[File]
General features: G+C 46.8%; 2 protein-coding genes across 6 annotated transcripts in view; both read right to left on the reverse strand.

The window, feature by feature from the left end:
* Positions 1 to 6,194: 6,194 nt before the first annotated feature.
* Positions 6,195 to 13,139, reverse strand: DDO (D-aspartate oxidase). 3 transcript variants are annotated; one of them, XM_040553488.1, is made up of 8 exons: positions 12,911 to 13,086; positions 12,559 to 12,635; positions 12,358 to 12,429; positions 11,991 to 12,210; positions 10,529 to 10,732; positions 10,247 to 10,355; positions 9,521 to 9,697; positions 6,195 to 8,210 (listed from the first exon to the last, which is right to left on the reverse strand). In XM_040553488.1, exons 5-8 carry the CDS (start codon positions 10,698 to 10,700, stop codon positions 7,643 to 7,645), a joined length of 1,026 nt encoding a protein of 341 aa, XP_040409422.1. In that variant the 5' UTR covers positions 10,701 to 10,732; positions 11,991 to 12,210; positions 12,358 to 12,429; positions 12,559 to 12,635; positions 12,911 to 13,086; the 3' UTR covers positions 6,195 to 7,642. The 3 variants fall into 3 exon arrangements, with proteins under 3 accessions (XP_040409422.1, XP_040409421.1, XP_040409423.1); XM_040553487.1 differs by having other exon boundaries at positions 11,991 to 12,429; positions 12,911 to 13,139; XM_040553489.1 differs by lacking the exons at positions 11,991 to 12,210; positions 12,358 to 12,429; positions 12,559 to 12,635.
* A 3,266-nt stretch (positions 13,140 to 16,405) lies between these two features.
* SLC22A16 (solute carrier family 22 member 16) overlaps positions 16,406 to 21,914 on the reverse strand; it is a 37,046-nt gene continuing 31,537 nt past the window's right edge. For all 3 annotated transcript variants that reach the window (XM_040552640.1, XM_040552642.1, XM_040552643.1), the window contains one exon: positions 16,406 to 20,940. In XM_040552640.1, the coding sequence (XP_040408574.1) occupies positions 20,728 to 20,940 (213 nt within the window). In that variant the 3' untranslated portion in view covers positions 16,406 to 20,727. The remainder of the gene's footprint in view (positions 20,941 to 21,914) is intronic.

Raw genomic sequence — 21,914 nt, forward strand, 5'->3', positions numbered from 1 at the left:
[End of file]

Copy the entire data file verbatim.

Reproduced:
General features: G+C 46.8%; 2 protein-coding genes across 6 annotated transcripts in view; both read right to left on the reverse strand.

The window, feature by feature from the left end:
* Positions 1 to 6,194: 6,194 nt before the first annotated feature.
* Positions 6,195 to 13,139, reverse strand: DDO (D-aspartate oxidase). 3 transcript variants are annotated; one of them, XM_040553488.1, is made up of 8 exons: positions 12,911 to 13,086; positions 12,559 to 12,635; positions 12,358 to 12,429; positions 11,991 to 12,210; positions 10,529 to 10,732; positions 10,247 to 10,355; positions 9,521 to 9,697; positions 6,195 to 8,210 (listed from the first exon to the last, which is right to left on the reverse strand). In XM_040553488.1, exons 5-8 carry the CDS (start codon positions 10,698 to 10,700, stop codon positions 7,643 to 7,645), a joined length of 1,026 nt encoding a protein of 341 aa, XP_040409422.1. In that variant the 5' UTR covers positions 10,701 to 10,732; positions 11,991 to 12,210; positions 12,358 to 12,429; positions 12,559 to 12,635; positions 12,911 to 13,086; the 3' UTR covers positions 6,195 to 7,642. The 3 variants fall into 3 exon arrangements, with proteins under 3 accessions (XP_040409422.1, XP_040409421.1, XP_040409423.1); XM_040553487.1 differs by having other exon boundaries at positions 11,991 to 12,429; positions 12,911 to 13,139; XM_040553489.1 differs by lacking the exons at positions 11,991 to 12,210; positions 12,358 to 12,429; positions 12,559 to 12,635.
* A 3,266-nt stretch (positions 13,140 to 16,405) lies between these two features.
* SLC22A16 (solute carrier family 22 member 16) overlaps positions 16,406 to 21,914 on the reverse strand; it is a 37,046-nt gene continuing 31,537 nt past the window's right edge. For all 3 annotated transcript variants that reach the window (XM_040552640.1, XM_040552642.1, XM_040552643.1), the window contains one exon: positions 16,406 to 20,940. In XM_040552640.1, the coding sequence (XP_040408574.1) occupies positions 20,728 to 20,940 (213 nt within the window). In that variant the 3' untranslated portion in view covers positions 16,406 to 20,727. The remainder of the gene's footprint in view (positions 20,941 to 21,914) is intronic.

Raw genomic sequence — 21,914 nt, forward strand, 5'->3', positions numbered from 1 at the left: